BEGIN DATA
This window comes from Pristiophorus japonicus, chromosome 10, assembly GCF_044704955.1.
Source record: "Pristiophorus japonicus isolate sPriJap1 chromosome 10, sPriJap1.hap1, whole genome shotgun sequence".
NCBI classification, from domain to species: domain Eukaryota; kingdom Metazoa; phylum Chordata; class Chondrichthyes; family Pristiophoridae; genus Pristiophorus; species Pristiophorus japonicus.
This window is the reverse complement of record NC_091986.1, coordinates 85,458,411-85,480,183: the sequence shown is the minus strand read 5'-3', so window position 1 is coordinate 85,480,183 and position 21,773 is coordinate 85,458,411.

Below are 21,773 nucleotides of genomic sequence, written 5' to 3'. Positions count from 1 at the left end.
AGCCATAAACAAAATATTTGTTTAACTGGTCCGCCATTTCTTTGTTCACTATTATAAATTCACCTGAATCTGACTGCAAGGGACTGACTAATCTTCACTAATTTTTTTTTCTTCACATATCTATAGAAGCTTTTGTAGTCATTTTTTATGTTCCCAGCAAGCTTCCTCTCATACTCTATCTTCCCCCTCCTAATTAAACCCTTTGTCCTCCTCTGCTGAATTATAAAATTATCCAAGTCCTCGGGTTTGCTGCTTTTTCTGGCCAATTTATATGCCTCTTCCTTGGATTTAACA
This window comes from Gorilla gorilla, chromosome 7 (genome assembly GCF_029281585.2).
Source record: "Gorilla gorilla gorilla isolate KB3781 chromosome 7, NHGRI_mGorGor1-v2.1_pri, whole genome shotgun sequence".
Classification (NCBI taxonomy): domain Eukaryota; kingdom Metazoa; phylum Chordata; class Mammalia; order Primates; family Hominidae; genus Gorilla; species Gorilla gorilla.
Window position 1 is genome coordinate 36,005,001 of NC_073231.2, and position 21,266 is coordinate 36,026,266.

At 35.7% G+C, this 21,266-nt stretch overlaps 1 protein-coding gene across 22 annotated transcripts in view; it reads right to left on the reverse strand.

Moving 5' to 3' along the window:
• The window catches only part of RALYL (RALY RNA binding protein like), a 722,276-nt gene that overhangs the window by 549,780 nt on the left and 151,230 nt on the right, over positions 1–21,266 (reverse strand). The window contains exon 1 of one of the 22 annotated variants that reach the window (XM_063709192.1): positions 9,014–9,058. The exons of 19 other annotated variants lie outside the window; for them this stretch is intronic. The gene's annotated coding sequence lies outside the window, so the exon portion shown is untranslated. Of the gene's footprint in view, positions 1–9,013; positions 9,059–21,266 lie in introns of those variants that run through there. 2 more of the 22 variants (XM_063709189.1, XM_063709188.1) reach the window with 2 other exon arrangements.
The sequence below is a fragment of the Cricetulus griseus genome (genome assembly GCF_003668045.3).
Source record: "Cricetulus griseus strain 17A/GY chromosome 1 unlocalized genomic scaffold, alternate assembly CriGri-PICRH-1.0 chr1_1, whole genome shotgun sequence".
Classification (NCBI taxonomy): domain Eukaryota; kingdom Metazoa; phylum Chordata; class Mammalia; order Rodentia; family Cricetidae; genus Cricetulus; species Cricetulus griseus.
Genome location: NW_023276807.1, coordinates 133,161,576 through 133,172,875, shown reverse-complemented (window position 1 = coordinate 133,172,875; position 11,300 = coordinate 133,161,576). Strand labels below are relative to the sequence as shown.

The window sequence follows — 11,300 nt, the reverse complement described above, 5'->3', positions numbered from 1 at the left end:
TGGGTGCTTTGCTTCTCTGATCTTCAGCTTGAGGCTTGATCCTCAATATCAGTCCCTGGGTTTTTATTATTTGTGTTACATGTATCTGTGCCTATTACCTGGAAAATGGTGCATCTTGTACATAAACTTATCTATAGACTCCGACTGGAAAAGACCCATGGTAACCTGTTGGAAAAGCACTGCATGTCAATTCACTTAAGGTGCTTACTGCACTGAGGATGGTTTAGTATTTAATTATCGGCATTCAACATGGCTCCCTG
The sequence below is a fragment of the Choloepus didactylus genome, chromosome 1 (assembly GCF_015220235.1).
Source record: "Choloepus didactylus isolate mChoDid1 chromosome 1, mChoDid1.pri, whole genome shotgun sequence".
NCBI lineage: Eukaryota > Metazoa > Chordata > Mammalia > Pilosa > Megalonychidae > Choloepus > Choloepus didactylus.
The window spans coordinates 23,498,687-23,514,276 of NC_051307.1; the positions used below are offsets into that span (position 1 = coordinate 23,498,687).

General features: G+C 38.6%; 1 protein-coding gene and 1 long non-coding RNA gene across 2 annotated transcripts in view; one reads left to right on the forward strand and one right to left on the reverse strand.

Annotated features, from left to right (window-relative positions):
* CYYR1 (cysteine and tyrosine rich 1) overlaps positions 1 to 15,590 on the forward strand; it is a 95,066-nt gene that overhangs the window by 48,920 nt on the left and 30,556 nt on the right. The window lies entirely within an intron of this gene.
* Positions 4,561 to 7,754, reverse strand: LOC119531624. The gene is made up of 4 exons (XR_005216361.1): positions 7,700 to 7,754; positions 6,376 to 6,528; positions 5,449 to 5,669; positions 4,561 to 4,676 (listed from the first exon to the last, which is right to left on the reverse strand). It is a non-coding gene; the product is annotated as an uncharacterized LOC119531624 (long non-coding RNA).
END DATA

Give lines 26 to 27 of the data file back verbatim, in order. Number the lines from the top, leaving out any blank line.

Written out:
* CYYR1 (cysteine and tyrosine rich 1) overlaps positions 1 to 15,590 on the forward strand; it is a 95,066-nt gene that overhangs the window by 48,920 nt on the left and 30,556 nt on the right. The window lies entirely within an intron of this gene.
* Positions 4,561 to 7,754, reverse strand: LOC119531624. The gene is made up of 4 exons (XR_005216361.1): positions 7,700 to 7,754; positions 6,376 to 6,528; positions 5,449 to 5,669; positions 4,561 to 4,676 (listed from the first exon to the last, which is right to left on the reverse strand). It is a non-coding gene; the product is annotated as an uncharacterized LOC119531624 (long non-coding RNA).